Every so often I see a melodramatic presentation on television talking about the “lost books of the Bible” or the “the hidden books of the Bible.” These shows talk as if there has been a conspiracy to hide these books; hinting that these books show some annoying but real truth the early church wanted hushed up. Today we know of 4 complete non-canonical gospels with fragments of at least 7 others. In addition, 4 other writing are known by references made in other early church writings. So what are these writings and what do they have to teach us? Here is a brief list of 7 of these writings:
(Note: An online sources for these texts can be found at: http://www.gnosis.org/library.html Gnostic Society Library and at http://www.earlychristianwritings.com/index.html Early Christian Writings)
Gospel of the Egyptians: Probably written in the 1st or early 2nd century and used in Egypt in the
2nd and 3rd centuries. Endorse sexual asceticism in order to overcome the sinful differences between males and females and to break the lethal cycle brought on by birth. Salome plays a prominent role.
Gospel of the Hebrews: This Gospel appears to have been written around Jerusalem in Hebrew (or possibly Aramaic) and it is attributed to Matthew being called the true Gospel of Matthew. It has been lost and all we know about it is through the writings of the early church leaders. Origen wrote, "Matthew published it for the converts from Judaism and composed it in Hebrew letters.”
Gospel of Judas: Says that it tells the story from the perspective of Judas (not that Judas was the author) and contains conversations between Jesus and Judas. It is no earlier than the 2nd century and today it’s in over a thousand pieces with many parts missing. The Gospel of Judas appears to interpret Judas's act not as betrayal, but rather as an act of obedience to the instructions of Jesus. It asserts that the disciples had not learned the true Gospel, which Jesus taught only to Judas Iscariot. This writing doesn’t tell of any events after the arrest of Jesus. It also shows Jesus as criticizing the other disciples for their ignorance while Judas was lifted up.
Gospel of Marcion (of Sinope): Comes from C. 150 and offers a version of Luke’s Gospel which is very different from what is now the standard text. For instance, Marcion deleted the nativity story and began the story at Capernaum. His view was that Jesus did not follow the prophets and that the earth is evil. Marcion said his material was more genuinely than Luke’s. This Gospel is only known through those who have written criticisms about it as having deviated from correct Christian thought.
Gospel of Mary (Magdalene): Possibly written in the 2nd century and we have only a few fragments (3) of it. We are missing pages 1-6 and 11-14. This Gospel highlights women and especially Mary Magdalene over the male disciples. It shows the role of women in the early church. It also puts forth the idea that the world is passing away; not to the next world or to a new heaven or world order, but passing away to chaos and suffering and death. It says that Christ came so that each soul might be able to return to the “Good” and find spiritual rest.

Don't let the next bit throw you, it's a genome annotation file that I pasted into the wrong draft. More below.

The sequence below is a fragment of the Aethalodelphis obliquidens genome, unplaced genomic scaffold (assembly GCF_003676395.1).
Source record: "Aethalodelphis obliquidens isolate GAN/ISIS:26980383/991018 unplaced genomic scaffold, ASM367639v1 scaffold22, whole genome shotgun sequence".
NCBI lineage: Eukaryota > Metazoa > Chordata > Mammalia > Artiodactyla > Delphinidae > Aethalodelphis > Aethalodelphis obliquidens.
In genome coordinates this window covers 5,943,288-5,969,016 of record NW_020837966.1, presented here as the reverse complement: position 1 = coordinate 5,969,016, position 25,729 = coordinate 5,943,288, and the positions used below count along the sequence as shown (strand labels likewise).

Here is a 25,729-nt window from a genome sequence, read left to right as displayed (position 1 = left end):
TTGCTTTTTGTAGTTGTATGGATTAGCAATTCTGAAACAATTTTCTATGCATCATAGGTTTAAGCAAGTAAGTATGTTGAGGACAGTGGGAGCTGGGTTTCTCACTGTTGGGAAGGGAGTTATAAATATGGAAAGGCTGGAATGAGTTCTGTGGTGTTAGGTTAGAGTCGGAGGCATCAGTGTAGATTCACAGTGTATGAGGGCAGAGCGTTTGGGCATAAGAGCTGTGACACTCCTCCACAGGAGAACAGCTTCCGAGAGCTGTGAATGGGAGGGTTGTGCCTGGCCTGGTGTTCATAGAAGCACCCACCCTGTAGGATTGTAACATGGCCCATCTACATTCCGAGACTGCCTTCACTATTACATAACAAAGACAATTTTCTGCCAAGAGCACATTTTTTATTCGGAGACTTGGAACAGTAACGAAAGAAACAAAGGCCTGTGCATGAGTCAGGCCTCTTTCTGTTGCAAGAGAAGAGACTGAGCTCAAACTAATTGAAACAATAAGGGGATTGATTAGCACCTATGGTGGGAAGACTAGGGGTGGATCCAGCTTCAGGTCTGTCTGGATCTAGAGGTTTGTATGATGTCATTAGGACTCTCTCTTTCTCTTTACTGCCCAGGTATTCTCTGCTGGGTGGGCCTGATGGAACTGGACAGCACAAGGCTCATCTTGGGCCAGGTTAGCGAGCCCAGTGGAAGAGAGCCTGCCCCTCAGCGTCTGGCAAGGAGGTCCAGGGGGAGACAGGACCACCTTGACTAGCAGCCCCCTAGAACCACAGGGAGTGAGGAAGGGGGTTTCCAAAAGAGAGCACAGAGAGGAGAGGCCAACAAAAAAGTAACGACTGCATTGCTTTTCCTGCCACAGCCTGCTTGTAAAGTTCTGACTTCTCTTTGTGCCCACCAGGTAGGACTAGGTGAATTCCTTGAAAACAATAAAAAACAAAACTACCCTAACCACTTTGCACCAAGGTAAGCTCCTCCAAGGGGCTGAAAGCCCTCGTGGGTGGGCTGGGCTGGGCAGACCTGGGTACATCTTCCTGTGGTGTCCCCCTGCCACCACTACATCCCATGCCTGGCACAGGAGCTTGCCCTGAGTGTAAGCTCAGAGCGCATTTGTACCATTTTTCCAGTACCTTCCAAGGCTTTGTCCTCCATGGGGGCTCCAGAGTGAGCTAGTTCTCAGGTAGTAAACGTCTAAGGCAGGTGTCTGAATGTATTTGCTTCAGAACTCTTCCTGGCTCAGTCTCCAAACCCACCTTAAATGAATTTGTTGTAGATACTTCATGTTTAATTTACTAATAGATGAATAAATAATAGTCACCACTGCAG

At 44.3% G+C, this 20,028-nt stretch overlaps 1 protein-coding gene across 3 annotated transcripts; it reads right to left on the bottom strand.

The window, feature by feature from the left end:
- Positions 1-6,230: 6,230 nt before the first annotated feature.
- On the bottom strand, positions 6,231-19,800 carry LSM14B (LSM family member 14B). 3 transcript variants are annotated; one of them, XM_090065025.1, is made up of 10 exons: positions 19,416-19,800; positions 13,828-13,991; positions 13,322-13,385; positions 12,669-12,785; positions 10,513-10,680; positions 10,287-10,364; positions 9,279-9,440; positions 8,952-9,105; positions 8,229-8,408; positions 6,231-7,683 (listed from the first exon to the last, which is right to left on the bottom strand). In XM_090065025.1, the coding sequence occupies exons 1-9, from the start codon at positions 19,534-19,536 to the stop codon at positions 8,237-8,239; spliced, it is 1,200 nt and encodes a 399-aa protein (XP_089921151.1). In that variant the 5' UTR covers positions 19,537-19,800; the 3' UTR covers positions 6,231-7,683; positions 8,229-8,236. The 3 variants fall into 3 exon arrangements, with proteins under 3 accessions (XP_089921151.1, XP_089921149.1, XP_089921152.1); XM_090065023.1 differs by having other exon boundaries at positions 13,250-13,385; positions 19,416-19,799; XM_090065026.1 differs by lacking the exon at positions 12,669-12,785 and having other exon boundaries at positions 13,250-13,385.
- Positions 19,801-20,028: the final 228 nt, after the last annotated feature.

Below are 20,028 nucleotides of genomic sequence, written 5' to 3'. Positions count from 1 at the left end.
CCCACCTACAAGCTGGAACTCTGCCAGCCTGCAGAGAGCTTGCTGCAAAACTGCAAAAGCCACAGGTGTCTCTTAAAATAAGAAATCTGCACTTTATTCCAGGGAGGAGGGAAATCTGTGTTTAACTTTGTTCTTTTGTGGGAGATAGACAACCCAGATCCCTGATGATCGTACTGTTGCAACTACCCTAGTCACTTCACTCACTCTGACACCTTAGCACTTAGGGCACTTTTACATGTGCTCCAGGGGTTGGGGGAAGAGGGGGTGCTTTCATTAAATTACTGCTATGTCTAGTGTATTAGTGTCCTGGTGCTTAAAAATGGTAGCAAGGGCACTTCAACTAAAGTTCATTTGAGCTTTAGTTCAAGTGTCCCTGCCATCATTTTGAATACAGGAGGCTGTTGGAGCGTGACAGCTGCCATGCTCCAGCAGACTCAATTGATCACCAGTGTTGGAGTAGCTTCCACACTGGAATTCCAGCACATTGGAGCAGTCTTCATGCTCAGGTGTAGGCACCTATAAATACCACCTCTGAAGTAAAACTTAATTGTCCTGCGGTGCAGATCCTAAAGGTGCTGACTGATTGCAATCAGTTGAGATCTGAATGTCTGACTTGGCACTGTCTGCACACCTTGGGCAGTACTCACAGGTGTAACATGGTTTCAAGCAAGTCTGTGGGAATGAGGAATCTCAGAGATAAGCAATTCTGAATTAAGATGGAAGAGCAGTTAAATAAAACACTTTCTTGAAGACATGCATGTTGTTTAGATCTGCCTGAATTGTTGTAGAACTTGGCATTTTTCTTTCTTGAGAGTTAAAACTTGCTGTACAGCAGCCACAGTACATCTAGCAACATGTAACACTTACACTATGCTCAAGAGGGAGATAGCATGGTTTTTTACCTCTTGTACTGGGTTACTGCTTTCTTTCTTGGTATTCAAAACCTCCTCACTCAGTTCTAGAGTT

Gospel of Peter: Probably comes from the early 2nd century and looks to be legends with Docetic aspects (i.e. belief that Jesus only seemed to have a physical body but was really spirit). It has a hostile attitude toward Jews. In the early history of the church its passion narrative was very well known but then it faded out of common use. Some aspects of it include: blaming Herod Antipas instead of Pontius Pilate for Jesus’ crucifixion, Jesus was “silent on the cross as though he felt no pain”, the disciples hid not out of betrayal but because they were being pursues on suspicion of planning to set fire to the temple, and it contains more details of the events after the crucificixion than the canonical Gospels. It was condemned as heretical around 200AD
Gospel of Thomas: possible written during the 1st or 2nd century. It is mostly wisdom material (e.g. sayings) without a narrative of Jesus' life. A few scholars argue that its first edition was written c 50-60, but that the surviving edition was written in the first half of the second century. About half of the sayings in this writing are similar to those in the Canonical Gospels. It contains two unique parables: the parable of the empty jug and the parable of the assassin. It doesn’t mention the crucifixion, resurrection or final judgment nor does it talk about a messianic view of Jesus. Many in the early church believed it to be a false gospel.
October 29, 2010